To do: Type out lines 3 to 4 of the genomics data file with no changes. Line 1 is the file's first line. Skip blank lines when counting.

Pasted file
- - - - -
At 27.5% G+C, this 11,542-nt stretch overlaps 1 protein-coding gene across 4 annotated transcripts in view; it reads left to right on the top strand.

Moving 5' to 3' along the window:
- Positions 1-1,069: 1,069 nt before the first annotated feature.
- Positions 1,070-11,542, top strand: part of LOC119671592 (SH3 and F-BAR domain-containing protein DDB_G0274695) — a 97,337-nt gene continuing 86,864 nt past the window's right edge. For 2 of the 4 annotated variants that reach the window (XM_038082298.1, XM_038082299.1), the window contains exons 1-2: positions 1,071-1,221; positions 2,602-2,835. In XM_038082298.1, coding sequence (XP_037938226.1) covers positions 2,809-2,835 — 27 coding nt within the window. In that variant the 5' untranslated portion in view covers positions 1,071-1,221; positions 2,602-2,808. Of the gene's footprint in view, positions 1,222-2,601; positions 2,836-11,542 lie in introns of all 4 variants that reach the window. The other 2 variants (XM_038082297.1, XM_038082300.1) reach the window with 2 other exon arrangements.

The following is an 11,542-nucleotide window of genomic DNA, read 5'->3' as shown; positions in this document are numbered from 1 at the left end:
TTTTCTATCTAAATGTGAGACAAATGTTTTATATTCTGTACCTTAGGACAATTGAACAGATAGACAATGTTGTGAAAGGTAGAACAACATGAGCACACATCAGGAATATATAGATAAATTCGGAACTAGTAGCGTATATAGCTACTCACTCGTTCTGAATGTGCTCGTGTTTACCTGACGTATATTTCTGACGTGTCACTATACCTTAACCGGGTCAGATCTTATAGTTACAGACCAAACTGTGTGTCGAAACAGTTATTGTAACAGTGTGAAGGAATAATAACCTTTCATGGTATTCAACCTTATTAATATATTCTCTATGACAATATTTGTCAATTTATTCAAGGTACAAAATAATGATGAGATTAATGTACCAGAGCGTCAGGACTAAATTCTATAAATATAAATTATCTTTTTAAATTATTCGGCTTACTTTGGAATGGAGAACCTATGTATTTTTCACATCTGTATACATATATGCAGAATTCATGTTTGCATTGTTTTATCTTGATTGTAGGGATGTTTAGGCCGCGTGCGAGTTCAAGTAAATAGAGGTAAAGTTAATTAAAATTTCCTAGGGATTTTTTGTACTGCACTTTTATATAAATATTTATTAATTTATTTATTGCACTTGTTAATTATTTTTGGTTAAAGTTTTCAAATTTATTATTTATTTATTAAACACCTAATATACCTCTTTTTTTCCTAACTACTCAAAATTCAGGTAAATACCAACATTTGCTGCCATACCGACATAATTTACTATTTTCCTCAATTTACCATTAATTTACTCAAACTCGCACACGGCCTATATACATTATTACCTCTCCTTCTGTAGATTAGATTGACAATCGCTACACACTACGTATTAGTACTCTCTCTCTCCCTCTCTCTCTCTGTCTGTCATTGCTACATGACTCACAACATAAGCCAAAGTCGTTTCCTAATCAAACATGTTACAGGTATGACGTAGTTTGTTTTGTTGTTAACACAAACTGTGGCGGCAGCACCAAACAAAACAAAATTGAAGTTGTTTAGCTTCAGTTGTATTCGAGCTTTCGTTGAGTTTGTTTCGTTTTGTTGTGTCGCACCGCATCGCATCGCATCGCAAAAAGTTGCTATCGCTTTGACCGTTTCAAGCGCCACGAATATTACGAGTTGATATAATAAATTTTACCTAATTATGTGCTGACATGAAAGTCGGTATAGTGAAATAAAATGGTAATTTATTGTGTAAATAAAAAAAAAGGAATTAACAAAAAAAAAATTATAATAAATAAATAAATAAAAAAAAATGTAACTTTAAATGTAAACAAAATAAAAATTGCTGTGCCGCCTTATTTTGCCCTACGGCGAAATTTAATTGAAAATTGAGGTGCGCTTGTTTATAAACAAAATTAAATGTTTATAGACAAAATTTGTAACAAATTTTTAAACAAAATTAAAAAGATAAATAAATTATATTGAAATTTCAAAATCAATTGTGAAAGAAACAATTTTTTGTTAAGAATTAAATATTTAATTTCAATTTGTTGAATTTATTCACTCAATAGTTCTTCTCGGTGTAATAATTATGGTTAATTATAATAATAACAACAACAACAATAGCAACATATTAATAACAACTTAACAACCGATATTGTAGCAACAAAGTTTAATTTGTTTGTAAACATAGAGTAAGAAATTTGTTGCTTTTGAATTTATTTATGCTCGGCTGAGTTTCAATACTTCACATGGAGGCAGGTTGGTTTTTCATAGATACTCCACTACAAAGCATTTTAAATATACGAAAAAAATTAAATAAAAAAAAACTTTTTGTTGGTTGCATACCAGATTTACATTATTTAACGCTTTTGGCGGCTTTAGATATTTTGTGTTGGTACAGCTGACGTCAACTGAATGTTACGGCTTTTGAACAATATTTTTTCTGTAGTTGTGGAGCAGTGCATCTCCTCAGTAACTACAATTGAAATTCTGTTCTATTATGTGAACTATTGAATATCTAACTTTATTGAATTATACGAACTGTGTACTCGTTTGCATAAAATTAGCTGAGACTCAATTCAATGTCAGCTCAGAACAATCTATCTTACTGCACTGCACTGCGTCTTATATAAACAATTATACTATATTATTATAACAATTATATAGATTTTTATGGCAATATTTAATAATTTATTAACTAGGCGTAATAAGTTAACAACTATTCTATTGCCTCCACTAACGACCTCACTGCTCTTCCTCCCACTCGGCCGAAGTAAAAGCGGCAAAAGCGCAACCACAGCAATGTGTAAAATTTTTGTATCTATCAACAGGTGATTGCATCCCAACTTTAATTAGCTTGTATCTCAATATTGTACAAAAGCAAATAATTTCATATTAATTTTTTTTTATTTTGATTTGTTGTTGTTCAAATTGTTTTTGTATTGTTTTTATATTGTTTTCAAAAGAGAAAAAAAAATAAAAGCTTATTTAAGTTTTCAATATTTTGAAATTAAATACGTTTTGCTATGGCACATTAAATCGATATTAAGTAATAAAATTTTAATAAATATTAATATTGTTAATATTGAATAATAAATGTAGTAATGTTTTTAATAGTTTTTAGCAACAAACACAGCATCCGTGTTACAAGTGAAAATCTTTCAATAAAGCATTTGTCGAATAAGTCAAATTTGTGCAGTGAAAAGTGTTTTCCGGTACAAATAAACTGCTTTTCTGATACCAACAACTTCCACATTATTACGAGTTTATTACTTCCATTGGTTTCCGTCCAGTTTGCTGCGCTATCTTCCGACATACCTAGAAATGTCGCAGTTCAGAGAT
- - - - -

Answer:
- Positions 1-1,069: 1,069 nt before the first annotated feature.
- Positions 1,070-11,542, top strand: part of LOC119671592 (SH3 and F-BAR domain-containing protein DDB_G0274695) — a 97,337-nt gene continuing 86,864 nt past the window's right edge. For 2 of the 4 annotated variants that reach the window (XM_038082298.1, XM_038082299.1), the window contains exons 1-2: positions 1,071-1,221; positions 2,602-2,835. In XM_038082298.1, coding sequence (XP_037938226.1) covers positions 2,809-2,835 — 27 coding nt within the window. In that variant the 5' untranslated portion in view covers positions 1,071-1,221; positions 2,602-2,808. Of the gene's footprint in view, positions 1,222-2,601; positions 2,836-11,542 lie in introns of all 4 variants that reach the window. The other 2 variants (XM_038082297.1, XM_038082300.1) reach the window with 2 other exon arrangements.